Garaudy Etienne graduated from New Jersey’s West Orange High School in 2007. He is currently an aerospace engineer at Northrop Grumman. He received his B.S. in Aerospace Engineering from Princeton University in 2011.
Dr. Paul Robinson is an associate professor of Geographic Information Systems at Drew University and the Geffen School of Medicine. He received a Ph.D. in geography from the University of Southern California (2001), a Masters in geography from the University of South Florida (1993) and Bachelors in geography from Virginia Tech (1989).
Devin Waller is Exhibit Project Manager at the California Science Center. She received her B.S. in astrophysics from UCLA and her M.S. in Geological Sciences from Arizona State University.
I’m honored to be recognized as the Secular Woman of the Year by Secular Woman, a feminist gender justice organization dedicated to “amplifying the voice, presence, and influence of non-religious women”. Writer Ian Cromwell was named “Secular Man of the Year”, Soraya Chemaly was named “Secular Activist of the Year” and Stephanie Zvan’s blog Almost Diamondswas recognized as “Blog of the Year”. Renee Perry and Mary Ellen Sikes were also recognized for their advocacy.
Writing about the urgency of male feminist activism on his blog, Ian argues that: “There is an important dual role that male anti-misogynists (a.k.a. feminists) can play in this fight: first, we can exploit the amplification of our voices that our male privilege (however unintentionally-gained it may have been) affords us to put women and their voices front and centre in discussions where they might otherwise be absent, and secondly we can speak to the ways in which patriarchy harms men and boys. We have a part, beyond simply listening and absorbing, to play in the struggle for equality.”
Secular Woman, which is led by feminist activist Kim Rippere and powered by wonderful members like Monette Richards and Nicole Harris, recently launched a campaign aimed at reducing abortion stigma calledShameless, provides resources for secular women, and supports the work of humanist youth programs like our South L.A.-based Women’s Leadership Project for girls of color.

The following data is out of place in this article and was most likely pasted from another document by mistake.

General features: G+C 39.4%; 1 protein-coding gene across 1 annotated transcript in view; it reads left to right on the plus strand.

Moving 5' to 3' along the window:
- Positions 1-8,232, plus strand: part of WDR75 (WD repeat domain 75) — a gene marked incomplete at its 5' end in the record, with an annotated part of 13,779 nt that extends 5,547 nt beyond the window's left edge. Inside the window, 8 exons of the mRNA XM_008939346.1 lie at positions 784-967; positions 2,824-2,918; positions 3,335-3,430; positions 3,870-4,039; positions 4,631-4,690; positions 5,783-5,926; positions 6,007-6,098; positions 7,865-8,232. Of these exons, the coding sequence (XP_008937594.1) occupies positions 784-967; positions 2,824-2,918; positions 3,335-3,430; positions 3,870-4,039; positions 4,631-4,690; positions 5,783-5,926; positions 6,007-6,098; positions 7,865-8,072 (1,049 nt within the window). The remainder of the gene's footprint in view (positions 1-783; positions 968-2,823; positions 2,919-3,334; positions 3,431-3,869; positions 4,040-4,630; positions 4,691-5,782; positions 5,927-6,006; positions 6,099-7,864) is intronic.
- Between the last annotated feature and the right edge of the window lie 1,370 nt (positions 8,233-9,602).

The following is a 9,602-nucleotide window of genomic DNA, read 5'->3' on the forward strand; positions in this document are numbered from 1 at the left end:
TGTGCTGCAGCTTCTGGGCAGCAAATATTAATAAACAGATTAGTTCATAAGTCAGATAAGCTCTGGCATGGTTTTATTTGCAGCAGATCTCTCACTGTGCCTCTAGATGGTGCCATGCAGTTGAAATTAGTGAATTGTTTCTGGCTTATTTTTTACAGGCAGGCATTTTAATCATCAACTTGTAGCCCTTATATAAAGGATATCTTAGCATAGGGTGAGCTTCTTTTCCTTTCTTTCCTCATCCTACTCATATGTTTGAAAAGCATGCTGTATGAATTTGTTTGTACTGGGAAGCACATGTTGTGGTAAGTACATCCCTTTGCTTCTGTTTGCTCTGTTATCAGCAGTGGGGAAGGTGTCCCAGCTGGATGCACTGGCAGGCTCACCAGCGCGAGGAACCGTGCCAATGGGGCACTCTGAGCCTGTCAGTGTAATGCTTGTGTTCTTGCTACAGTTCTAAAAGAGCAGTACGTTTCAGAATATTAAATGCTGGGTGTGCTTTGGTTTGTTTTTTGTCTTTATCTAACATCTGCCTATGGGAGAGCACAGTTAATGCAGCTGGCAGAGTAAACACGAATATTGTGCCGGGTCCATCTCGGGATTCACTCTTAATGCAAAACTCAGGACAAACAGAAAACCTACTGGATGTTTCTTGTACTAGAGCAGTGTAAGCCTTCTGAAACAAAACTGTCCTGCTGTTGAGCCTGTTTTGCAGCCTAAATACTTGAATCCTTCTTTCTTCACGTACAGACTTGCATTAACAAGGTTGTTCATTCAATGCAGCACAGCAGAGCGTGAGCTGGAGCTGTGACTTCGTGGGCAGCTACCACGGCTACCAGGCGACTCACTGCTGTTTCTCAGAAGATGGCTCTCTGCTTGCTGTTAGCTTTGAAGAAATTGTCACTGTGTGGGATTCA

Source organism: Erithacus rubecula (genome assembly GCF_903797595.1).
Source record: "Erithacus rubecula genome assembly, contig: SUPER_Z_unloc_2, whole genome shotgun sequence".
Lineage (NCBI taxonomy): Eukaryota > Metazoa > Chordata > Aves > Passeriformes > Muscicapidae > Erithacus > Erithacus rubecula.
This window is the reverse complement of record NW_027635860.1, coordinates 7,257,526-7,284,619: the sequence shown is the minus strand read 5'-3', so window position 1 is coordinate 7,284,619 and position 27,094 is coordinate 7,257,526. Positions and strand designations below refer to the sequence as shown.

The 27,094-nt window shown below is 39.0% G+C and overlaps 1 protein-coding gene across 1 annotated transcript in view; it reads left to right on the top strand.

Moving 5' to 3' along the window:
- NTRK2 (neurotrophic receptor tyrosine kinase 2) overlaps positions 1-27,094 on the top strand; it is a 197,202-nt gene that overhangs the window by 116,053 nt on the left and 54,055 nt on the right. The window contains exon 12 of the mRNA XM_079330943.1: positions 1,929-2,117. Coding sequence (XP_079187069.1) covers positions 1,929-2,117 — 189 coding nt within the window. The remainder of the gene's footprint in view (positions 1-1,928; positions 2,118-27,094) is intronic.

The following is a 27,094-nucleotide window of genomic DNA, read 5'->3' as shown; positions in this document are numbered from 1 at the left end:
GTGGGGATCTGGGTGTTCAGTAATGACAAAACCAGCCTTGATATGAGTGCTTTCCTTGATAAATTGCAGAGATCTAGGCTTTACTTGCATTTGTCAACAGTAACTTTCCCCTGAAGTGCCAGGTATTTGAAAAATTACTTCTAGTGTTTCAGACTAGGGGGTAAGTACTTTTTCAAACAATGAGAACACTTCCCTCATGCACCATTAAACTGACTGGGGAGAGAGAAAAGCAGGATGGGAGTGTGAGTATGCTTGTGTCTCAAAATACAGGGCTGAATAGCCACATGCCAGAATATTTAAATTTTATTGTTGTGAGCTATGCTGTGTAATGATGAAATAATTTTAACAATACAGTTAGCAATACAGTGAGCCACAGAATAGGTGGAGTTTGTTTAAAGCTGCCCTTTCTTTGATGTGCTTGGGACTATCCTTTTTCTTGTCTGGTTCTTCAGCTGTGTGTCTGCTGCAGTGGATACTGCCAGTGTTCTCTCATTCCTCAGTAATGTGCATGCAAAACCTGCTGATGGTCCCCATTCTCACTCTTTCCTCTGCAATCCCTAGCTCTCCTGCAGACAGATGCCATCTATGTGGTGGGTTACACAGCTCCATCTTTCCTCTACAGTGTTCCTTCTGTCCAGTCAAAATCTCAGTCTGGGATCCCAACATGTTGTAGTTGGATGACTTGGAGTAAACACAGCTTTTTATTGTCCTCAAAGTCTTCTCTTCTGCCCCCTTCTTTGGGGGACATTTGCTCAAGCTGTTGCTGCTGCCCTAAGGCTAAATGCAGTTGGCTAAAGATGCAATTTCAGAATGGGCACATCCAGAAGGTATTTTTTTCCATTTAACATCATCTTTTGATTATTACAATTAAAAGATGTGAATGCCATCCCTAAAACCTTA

It isn’t until the end of the new HBO documentary filmValentine Road, the gut-wrenching chronicle of the 2008 classroom murder of 15 year-old Lawrence King, a homeless gay youth of color, that the viewer learns the significance of the film’s name. Valentine Road is the location of King’s Oxnard, California grave, the final resting place of a caring, intelligent child whose death became a lightning rod for a racist homophobic heterosexist nation ill-equipped to see much less affirm King’s personhood. Place is a central character in this film, which dubiously frames King and white working class “boy next door” murderer Brandon McInerney as bookends in an American tragedy set in multicultural Oxnard. The film opens with a collage of the moments leading up to King’s execution in a classroom at E.O. Green Middle School. We are treated to the sterile interior of the school, the gray tyranny of the computer lab where King was shot at point blank range, the blood-soaked floor that cradled King’s head after the slaying. Throughout the film King is represented in still photos, in the blurred fleeting footage of a campus security camera, in whimsical stylized animation that attempts to capture King’s transition from Larry to Letisha/Latonya (which friends say was her preferred identity before her death). The recollections of schoolmates, teachers, social workers and a foster parent touch on her fragility and kind-heartedness, yet in many of these testimonies her emerging identity is reduced to the “ungainly” performance of “cross-dressing”, crudely applied makeup, and awkward high heel boots. It is clear that King’s “inappropriate” gender expression was construed by the school as an embarrassment, a behavior problem that school administrators sought to contain with vapid compliance memos which downplayed the culture of structural violence against LGBTQ youth.
While King’s narrative plays out in fragments, the narrative of 14 year-old McInerney is vividly nuanced. The product of a violent home, McInerney’s drug-addicted mother and homicidal gun-toting father appear as deeply flawed yet loving. When he is cross-examined after the murder by a police detective he is treated with dignity, respect, and sensitivity. When his case is taken up by two “juvenile justice” advocate attorneys enraged that he may be tried as an adult, the female half of the duo expresses her devotion and undying love for his so-called beautiful spirit.